PPG Stock: A Great Dividend Investment for Retirees
The maker of paints and coatings has reliably paid out dividends to investors for more than a century.
If you’re a dividend hound, you probably won’t be wowed by PPG Industries (symbol PPG, $103.92). Paying at an annual rate of $1.39 per share, PPG’s stock yields a modest 1.4%, well below the 2.1% yield of Standard & Poor’s 500-stock index. Yet PPG is one of only 52 companies in the S&P 500 that has raised its dividend annually for at least 25 years. In fact, the company hasn’t missed a payment in 116 years. And with the business growing steadily, the stock has potential to climb, too.
Once known as Pittsburgh Plate Glass, PPG churns out paints and specialized “coatings” used in everything from household appliances to passenger jets. A decade ago, PPG also made chemicals and glass products, but it has sold most of those businesses and bought dozens of others, focusing on the more profitable market for coatings. PPG snapped up Akzo Nobel’s North American paint business in 2013 and added Mexican paint maker Comex last year to expand into Latin America. All told, coatings now account for 93% of its business, up from 55% in 2005. Wall Street expects earnings per share to hit $5.73 this year, up 18% from 2014. Analysts on average expect profits to jump by 14% next year.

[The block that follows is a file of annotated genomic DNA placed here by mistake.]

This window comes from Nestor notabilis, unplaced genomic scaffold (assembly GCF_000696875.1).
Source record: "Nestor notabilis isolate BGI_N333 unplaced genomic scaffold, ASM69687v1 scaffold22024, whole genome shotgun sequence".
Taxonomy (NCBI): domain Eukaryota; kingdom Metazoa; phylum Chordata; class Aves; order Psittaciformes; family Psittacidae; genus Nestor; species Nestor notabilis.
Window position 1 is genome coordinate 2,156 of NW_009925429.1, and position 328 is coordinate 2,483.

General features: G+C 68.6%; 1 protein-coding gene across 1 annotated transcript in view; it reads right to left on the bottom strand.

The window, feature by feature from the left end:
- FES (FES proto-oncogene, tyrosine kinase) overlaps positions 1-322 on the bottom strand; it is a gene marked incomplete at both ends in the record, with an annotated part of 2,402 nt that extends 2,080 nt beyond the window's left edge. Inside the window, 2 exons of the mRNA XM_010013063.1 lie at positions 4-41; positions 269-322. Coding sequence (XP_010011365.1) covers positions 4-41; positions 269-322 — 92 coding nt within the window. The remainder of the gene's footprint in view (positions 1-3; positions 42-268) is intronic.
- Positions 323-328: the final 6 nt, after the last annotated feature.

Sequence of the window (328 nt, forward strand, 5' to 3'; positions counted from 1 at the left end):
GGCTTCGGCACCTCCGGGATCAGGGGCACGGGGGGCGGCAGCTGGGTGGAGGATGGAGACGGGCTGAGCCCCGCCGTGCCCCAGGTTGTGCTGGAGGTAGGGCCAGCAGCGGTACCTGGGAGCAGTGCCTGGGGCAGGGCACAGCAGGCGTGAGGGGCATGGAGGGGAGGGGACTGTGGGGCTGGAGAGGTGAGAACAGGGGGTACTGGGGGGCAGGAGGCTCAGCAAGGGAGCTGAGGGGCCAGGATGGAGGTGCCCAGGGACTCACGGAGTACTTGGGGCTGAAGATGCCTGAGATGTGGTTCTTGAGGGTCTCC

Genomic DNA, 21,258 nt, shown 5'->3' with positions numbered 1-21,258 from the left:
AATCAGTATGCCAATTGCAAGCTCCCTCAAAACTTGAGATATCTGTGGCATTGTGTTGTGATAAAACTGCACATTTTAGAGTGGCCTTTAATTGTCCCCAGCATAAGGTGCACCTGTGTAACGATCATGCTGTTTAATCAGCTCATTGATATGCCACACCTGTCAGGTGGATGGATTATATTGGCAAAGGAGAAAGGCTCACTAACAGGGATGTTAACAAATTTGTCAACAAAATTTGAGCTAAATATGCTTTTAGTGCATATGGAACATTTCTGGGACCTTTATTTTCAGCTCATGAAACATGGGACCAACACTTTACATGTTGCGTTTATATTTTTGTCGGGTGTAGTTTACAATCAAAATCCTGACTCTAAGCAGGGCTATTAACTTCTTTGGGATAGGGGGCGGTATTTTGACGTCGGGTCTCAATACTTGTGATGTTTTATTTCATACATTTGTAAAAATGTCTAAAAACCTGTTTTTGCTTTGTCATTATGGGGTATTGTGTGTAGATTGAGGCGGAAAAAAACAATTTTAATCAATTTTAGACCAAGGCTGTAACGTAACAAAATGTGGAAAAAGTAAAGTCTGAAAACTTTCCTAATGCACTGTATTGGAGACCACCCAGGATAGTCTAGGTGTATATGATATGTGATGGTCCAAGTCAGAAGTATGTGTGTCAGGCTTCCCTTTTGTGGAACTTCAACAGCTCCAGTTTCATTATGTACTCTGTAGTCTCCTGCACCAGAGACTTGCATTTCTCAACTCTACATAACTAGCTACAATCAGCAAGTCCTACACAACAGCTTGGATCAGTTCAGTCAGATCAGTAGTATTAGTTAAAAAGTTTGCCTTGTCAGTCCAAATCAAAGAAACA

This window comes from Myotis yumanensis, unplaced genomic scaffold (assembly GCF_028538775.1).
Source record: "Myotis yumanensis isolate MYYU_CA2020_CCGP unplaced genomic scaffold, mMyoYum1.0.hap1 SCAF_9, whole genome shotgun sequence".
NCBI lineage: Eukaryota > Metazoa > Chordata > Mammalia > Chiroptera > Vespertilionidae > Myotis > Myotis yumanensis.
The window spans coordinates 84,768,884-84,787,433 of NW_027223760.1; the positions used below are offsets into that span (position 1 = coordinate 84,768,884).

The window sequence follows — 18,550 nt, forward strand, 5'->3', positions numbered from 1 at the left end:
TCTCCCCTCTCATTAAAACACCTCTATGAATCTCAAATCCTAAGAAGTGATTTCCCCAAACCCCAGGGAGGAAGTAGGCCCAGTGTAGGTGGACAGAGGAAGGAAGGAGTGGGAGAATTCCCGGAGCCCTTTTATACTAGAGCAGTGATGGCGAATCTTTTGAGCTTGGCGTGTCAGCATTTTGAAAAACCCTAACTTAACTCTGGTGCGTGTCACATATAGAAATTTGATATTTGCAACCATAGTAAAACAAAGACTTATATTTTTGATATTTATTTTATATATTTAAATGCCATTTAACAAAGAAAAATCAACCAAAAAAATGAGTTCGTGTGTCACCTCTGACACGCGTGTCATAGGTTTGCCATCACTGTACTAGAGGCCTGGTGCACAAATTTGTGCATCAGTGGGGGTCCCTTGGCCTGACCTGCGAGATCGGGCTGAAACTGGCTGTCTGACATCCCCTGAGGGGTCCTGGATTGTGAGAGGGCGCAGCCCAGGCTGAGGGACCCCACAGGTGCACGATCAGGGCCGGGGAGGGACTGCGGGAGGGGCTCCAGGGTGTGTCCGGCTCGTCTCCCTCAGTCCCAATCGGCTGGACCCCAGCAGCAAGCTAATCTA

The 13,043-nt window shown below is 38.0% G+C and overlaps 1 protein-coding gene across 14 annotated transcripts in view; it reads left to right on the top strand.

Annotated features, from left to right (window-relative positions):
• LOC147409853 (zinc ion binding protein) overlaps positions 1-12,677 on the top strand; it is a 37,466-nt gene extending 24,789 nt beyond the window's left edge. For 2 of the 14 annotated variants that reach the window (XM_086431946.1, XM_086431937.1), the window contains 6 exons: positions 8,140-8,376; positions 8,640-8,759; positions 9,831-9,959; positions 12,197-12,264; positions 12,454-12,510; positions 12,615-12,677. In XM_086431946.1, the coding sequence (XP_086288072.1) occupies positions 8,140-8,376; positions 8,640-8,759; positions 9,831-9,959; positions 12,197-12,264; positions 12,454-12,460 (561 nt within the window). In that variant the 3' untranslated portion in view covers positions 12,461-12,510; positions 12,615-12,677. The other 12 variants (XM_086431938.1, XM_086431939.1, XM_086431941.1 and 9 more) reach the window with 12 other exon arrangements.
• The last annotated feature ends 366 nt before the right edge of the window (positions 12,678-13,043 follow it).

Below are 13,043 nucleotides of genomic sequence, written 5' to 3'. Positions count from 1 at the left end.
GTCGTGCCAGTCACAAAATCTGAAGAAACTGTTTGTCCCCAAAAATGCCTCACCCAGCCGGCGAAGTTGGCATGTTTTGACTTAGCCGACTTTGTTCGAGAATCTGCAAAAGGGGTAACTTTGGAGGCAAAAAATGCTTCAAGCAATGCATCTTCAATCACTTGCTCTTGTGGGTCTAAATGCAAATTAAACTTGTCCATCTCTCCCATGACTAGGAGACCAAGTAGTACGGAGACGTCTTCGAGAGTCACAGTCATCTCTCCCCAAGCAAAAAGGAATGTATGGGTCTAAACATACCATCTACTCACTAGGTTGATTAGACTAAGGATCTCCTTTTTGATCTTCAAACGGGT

As an industrial company, PPG has its ups and downs. Sales rise and fall with economic cycles, and a slowdown in areas such as construction and housing would shrink demand for its products. Raw materials are cheap now but could dent the bottom line if costs go up in the future. Another headwind is the strengthening dollar, which makes profits earned in foreign currencies worth less when converted to greenbacks. PPG derives more than half of its sales in foreign markets; if the dollar climbs further, earnings growth could come down.
Still, PPG’s leading technology and other strengths should keep competitors at bay and boost profits in the long run. The company has strong relationships with key customers, such as Boeing (BA) and Airbus (EADSY), and it looks well-positioned to benefit from growth in the aerospace industry, says RBC Capital Markets analyst Arun Viswanathan. Sales to the auto industry are another bright spot, with low gas prices fueling demand for cars and automotive parts.
PPG is also solidly profitable and generates plenty of free cash flow (earnings plus depreciation and other noncash charges, less capital spending). Analysts expect PPG to generate free cash flow this year of $4.92 per share and $5.59 in 2016. That’s plenty of leftover cash that can be used to buy back stock, make acquisitions and pay a larger dividend. If history is any guide, PPG will use its money wisely, driving the share price higher. Including dividends, the stock has generated an annualized total return of 13.6% over the past decade, beating the S&P 500 by an average of 5.9 percentage points a year.